Can we split IFComp into two categories?

While we’re at it, can we please remove horror movies from the Oscars? It’s not fair to them to compete against formulaic romance movies and snooty things like historical dramas since they rarely win anything. People could just not watch them, and not vote for them, which is already the case, but then I’d still be forced to be reminded that they existed, which I find incredibly insulting.


I think the point has been made. Additional sarcasm is not needed…


Sorry. I’m sarcastic by nature. But I’ll stop.

Here’s something I chucked into the ZIL group in FB, maybe it would serve as a nice halfway-house.

So next year, IFComp 2021, i’m hoping to convince a small number of people to enter their ZIL/ZILF created games with the incentive being that we will offer one of those special prize funds that IFComp allows (apologies, I can’t recall the exact name they give it). So it may be $100 for the highest placing game created in ZIL/ZILF; something along those lines.

We could have a joint special prize and by crowdfunding we could amp up the fund, so you have a ZIL/Adventuron/DAAD/PunyInform (whatever, or maybe just call it Parser IF) and then have a $250 prize of the highest placing game.

Just a thought.



Hi folks. Just a reminder that the answer to this topic is “No, the Comp likely will not be split into categories for the foreseeable future.”

There have been good suggestions. With so many entries it makes sense that we could request that the entry list be filterable in the future and this is productive.

Continued snark is unproductive, so I’m going to close this topic temporarily just to hopefully remove that temptation. Please enjoy all our other wonderful topics or begin a new one at your preference!


This topic was automatically opened after 6 days.

Snark aside, I think it’s a very real issue that people are overwhelmed with 100+ games. Where do you start, even?

I know judges may even feel they are being unfair looking only at parser or twine games. Or they may feel unfair that they are not comparing parser and twine games fairly enough. So, faced with both of these possibilities, they may just give up.

But the thing is – it’s ok to say “I’m not going to look at this sort of work.” We have to do that every time we enter a library, or a bookstore. But it probably feels more personal to do so if we are ignoring a real live person’s work.

I think a split would be useful for practical reasons, because it would tell judges it is okay to focus, but I also recognize it would factionalize things right away–and of course it could discourage innovations based on pulling the best parts from parser- and choice-based works.

I think the big issue is one we didn’t mention as much. We need more judges and more ways to get them to judge, even if they only do five works, and we need to let them know that’s more than okay, and they don’t have to back up their scores with a thesis.

It’s great to see more authors in the authors’ forum, because I just enjoy talking about what I’ve done and what I want to do and reading others discuss the same. But the flip side is, judges may feel stuck with all this. The Paradox of Choice is a real thing, and we are running into it.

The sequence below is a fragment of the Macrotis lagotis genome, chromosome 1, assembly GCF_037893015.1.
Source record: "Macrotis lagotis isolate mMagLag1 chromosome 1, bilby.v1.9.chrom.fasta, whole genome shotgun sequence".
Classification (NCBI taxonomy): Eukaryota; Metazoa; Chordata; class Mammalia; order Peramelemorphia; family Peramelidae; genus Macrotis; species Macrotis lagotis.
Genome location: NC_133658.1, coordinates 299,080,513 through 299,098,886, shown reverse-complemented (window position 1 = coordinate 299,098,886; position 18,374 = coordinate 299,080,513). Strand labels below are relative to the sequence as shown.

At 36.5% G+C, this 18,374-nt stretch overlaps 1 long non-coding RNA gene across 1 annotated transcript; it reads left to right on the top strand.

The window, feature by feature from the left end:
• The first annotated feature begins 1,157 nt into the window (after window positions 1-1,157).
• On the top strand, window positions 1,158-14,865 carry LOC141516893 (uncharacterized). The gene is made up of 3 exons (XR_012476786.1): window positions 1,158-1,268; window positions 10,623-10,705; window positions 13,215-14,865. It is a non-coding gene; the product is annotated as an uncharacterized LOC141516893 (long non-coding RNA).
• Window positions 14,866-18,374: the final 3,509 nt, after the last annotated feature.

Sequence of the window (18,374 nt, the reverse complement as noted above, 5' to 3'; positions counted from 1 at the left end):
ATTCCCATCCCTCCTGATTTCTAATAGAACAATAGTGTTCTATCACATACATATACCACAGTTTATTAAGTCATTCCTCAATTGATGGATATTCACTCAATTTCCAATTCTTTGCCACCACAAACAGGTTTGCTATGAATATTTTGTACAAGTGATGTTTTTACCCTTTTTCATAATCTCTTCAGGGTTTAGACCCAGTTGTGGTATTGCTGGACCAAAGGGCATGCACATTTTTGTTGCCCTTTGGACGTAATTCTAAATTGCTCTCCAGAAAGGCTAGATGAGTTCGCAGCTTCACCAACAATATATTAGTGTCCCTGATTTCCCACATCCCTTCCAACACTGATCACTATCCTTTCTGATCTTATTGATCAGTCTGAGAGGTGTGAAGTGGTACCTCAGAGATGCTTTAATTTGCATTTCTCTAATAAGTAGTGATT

Perhaps we could try to distribute the releases between the IFComp and the Spring Thing a little more evenly. Maybe we could divide the Colossal Fund between the two events?


IMO, even ignoring the clear bias towards parser games, there’s a lot to be said about the exposure that IFComp brings to games. Not just during the running of the comp, but years and years after. If you enter, your game is listed on the page of entrants for prosterity, which brings so much more exposure even years later than being buried on IFDB ever would. Kicking choice games out of the comp would deny the devs that exposure, just because a portion of the community doesn’t care for that style of game.

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Who said anything about that?

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Well, I guess they didn’t. I was probably just misreading the direction.

Yeah, it was just a split that was suggested, with the main goal and result of it being to ensure that folks like the OP have the danger of even accidentally clicking a choice based game completely removed, so they can rest easy at night.

e: lol flag all you want mom but it’s literally what what was asked for, reread the OP.

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One possible way would be a tagging system for the mechanics or themes a game contains. It’d allow authors to filter down to a set of games that have common elements that actually interest that particular author. If the most popular tags were published, then it’d also let future authors know what is popular with judges. Entering into a competition doesn’t guarantee that your game will get played. A judges time is valuable :slightly_smiling_face:


Honestly splitting this into two competitions seems like a lot of work.

Ooh I’ve got a great idea for a horror game where it starts off as a parser game but then suddenly, in the middle of the night, IT TURNS INTO A CHOICE-BASED TWINE.


I would definitely play that

I mean if it’s horror shouldn’t it be the other way around?


It definitely would be that way if you were on mobile.

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